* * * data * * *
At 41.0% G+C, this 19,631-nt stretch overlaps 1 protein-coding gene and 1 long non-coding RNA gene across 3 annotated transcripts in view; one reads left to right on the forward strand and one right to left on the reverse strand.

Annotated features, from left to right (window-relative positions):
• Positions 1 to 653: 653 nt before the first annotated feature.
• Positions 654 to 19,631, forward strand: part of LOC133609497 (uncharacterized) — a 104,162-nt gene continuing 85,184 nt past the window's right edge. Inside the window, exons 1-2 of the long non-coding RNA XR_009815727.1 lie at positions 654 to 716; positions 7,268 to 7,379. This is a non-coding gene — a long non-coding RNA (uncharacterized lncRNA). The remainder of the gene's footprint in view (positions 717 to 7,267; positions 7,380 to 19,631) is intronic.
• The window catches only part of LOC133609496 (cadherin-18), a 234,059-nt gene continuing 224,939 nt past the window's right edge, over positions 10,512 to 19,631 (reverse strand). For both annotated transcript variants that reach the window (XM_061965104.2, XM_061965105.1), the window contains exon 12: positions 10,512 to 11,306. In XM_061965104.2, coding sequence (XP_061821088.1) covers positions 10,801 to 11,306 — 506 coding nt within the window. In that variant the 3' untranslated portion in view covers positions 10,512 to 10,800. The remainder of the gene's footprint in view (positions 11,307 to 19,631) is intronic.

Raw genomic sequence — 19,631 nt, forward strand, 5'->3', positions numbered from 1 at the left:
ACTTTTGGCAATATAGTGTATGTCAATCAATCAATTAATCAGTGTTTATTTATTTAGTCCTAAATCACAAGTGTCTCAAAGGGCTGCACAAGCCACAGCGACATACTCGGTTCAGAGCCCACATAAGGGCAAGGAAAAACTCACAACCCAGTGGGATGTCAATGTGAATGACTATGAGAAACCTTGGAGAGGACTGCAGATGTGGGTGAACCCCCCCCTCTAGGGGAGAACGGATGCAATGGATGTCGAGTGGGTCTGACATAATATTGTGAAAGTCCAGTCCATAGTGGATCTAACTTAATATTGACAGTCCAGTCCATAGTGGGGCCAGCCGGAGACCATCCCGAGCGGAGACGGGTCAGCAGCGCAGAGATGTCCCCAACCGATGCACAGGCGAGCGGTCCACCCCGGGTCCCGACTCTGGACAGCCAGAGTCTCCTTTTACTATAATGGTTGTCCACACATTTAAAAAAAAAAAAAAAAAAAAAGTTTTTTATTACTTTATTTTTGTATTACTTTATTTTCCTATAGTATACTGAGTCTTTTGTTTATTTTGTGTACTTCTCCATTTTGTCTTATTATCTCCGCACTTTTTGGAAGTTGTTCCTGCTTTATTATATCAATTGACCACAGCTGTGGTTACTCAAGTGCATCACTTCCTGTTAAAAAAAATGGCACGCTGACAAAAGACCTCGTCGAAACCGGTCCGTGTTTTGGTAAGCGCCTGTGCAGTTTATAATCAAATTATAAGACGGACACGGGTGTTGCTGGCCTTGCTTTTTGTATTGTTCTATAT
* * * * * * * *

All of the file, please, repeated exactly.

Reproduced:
At 41.0% G+C, this 19,631-nt stretch overlaps 1 protein-coding gene and 1 long non-coding RNA gene across 3 annotated transcripts in view; one reads left to right on the forward strand and one right to left on the reverse strand.

Annotated features, from left to right (window-relative positions):
• Positions 1 to 653: 653 nt before the first annotated feature.
• Positions 654 to 19,631, forward strand: part of LOC133609497 (uncharacterized) — a 104,162-nt gene continuing 85,184 nt past the window's right edge. Inside the window, exons 1-2 of the long non-coding RNA XR_009815727.1 lie at positions 654 to 716; positions 7,268 to 7,379. This is a non-coding gene — a long non-coding RNA (uncharacterized lncRNA). The remainder of the gene's footprint in view (positions 717 to 7,267; positions 7,380 to 19,631) is intronic.
• The window catches only part of LOC133609496 (cadherin-18), a 234,059-nt gene continuing 224,939 nt past the window's right edge, over positions 10,512 to 19,631 (reverse strand). For both annotated transcript variants that reach the window (XM_061965104.2, XM_061965105.1), the window contains exon 12: positions 10,512 to 11,306. In XM_061965104.2, coding sequence (XP_061821088.1) covers positions 10,801 to 11,306 — 506 coding nt within the window. In that variant the 3' untranslated portion in view covers positions 10,512 to 10,800. The remainder of the gene's footprint in view (positions 11,307 to 19,631) is intronic.

Raw genomic sequence — 19,631 nt, forward strand, 5'->3', positions numbered from 1 at the left:
ACTTTTGGCAATATAGTGTATGTCAATCAATCAATTAATCAGTGTTTATTTATTTAGTCCTAAATCACAAGTGTCTCAAAGGGCTGCACAAGCCACAGCGACATACTCGGTTCAGAGCCCACATAAGGGCAAGGAAAAACTCACAACCCAGTGGGATGTCAATGTGAATGACTATGAGAAACCTTGGAGAGGACTGCAGATGTGGGTGAACCCCCCCCTCTAGGGGAGAACGGATGCAATGGATGTCGAGTGGGTCTGACATAATATTGTGAAAGTCCAGTCCATAGTGGATCTAACTTAATATTGACAGTCCAGTCCATAGTGGGGCCAGCCGGAGACCATCCCGAGCGGAGACGGGTCAGCAGCGCAGAGATGTCCCCAACCGATGCACAGGCGAGCGGTCCACCCCGGGTCCCGACTCTGGACAGCCAGAGTCTCCTTTTACTATAATGGTTGTCCACACATTTAAAAAAAAAAAAAAAAAAAAAGTTTTTTATTACTTTATTTTTGTATTACTTTATTTTCCTATAGTATACTGAGTCTTTTGTTTATTTTGTGTACTTCTCCATTTTGTCTTATTATCTCCGCACTTTTTGGAAGTTGTTCCTGCTTTATTATATCAATTGACCACAGCTGTGGTTACTCAAGTGCATCACTTCCTGTTAAAAAAAATGGCACGCTGACAAAAGACCTCGTCGAAACCGGTCCGTGTTTTGGTAAGCGCCTGTGCAGTTTATAATCAAATTATAAGACGGACACGGGTGTTGCTGGCCTTGCTTTTTGTATTGTTCTATAT